Connecticut’s whistleblowing statute (Conn.Gen. Stat. Sec. 31-51m) protects employees who have made a complaint to a “public body”.
But what exactly is a “public body”? Well, there is a definition but a recent Superior Court case had to look beyond that to determine if a complaint to a special ombudsman would count.
The facts of the case are somewhat unique but can highlight the law of unintended consequences.
In 2003, the Plaitniff filed a federal lawsuit alleging sex discrimination and harassment. In 2008, the parties settled that case. The settlement agreement called for the appointment of an ombudsman, employed by the town who was charged with investigating the plaintiff’s discrimination, harassment and retaliation claims.
In February 2010, she filed a complaint under the ombudsman protocol highlighted in the settlement agreement. On February 10, 2010, the ombudsman released a report substantiating the claims of retaliation and finding that the employer “continue[d] to be impacted” by the prior litigation.
From there, the relationship between the employer and the plaintiff continued to deteriorate, at least as referenced in the court’s decision, and in September 2010, she was terminated from her employment as a police officer.
The threshold question for the court was whether the special ombudsman was a “public body” under state statute. The court concluded that it was, relying on the definition of a public body that “any person to the extent such person is deemed to be the functional equivalent of a public agency pursuant to law” can be one. The court held that the lawsuit in this case met that standard (whether she will ultimately prevail at trial is a different question altogether).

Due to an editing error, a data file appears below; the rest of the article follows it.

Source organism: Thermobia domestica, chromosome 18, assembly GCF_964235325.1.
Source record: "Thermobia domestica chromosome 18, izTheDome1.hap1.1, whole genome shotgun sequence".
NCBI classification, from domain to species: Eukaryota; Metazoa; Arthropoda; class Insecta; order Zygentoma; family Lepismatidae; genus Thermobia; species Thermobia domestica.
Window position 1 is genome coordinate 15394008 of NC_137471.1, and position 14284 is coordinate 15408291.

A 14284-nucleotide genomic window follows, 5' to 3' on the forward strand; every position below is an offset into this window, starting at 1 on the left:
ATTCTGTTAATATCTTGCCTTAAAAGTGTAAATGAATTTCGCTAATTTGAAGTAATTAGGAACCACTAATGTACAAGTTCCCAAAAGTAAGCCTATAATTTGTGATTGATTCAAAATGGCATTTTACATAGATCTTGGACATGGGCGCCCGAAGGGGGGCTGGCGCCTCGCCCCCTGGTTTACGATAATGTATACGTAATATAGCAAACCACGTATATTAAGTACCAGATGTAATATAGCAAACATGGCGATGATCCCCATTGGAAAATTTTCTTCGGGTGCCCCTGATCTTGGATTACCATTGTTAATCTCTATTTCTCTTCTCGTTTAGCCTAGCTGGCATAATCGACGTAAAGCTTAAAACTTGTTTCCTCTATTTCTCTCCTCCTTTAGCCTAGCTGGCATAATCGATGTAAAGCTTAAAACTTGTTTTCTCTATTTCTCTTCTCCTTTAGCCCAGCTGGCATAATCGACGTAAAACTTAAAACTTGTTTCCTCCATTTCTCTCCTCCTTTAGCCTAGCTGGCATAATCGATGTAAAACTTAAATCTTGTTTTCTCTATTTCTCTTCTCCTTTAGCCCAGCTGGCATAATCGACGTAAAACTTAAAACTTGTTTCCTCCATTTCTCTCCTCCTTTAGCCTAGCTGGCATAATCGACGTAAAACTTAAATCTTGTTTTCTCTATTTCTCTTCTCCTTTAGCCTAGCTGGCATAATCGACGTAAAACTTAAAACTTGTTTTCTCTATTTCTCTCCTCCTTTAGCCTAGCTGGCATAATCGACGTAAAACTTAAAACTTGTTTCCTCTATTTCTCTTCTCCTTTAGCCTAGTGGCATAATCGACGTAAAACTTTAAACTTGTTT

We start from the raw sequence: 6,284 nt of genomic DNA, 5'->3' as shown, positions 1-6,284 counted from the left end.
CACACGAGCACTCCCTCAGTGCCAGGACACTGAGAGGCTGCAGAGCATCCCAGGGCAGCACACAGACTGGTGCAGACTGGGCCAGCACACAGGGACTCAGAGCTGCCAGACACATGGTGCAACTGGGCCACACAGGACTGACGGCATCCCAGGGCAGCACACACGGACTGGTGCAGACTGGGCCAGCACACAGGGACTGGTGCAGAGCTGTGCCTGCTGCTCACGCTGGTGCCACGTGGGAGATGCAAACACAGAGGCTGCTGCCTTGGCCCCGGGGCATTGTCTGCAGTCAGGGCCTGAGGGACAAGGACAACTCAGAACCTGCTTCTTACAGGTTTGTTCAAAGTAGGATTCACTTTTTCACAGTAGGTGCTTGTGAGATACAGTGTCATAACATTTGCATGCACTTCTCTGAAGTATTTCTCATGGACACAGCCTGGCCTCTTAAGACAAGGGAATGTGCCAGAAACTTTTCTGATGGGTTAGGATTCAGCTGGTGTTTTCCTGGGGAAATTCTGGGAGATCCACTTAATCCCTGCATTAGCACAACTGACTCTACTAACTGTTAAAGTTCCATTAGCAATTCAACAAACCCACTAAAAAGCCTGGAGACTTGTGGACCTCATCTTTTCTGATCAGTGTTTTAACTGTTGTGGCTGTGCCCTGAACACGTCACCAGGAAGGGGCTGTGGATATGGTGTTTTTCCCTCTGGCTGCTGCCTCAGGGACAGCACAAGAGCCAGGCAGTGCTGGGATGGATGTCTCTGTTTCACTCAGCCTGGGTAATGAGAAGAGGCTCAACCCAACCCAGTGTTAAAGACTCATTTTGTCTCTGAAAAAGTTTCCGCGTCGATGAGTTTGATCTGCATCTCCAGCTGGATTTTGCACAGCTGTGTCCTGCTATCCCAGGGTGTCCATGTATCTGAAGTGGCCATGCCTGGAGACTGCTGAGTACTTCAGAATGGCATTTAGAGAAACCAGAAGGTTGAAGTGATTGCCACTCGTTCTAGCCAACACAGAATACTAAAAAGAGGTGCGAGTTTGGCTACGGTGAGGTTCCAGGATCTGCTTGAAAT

For employers, the case is significant because it suggests that a “public body” can be both broad and created by the parties themselves. For public employers in particular, caution should be exercised when creating an ombudsman-like program.
The decision also addresses whether Connecticut’s anti-retaliation statute, Conn. Gen. Stat. Sec. 46a-60(a)(4) pre-empts other statutes, such as Connecticut’s whistleblowing statute, under Sec. 31-51m. The court fairly easily dismisses such an argument concluding, in part, that because the legislature knew of the anti-retaliation provisions at the time it enacted the whistleblowing statute, it must have intended both statutes to exist concurrently.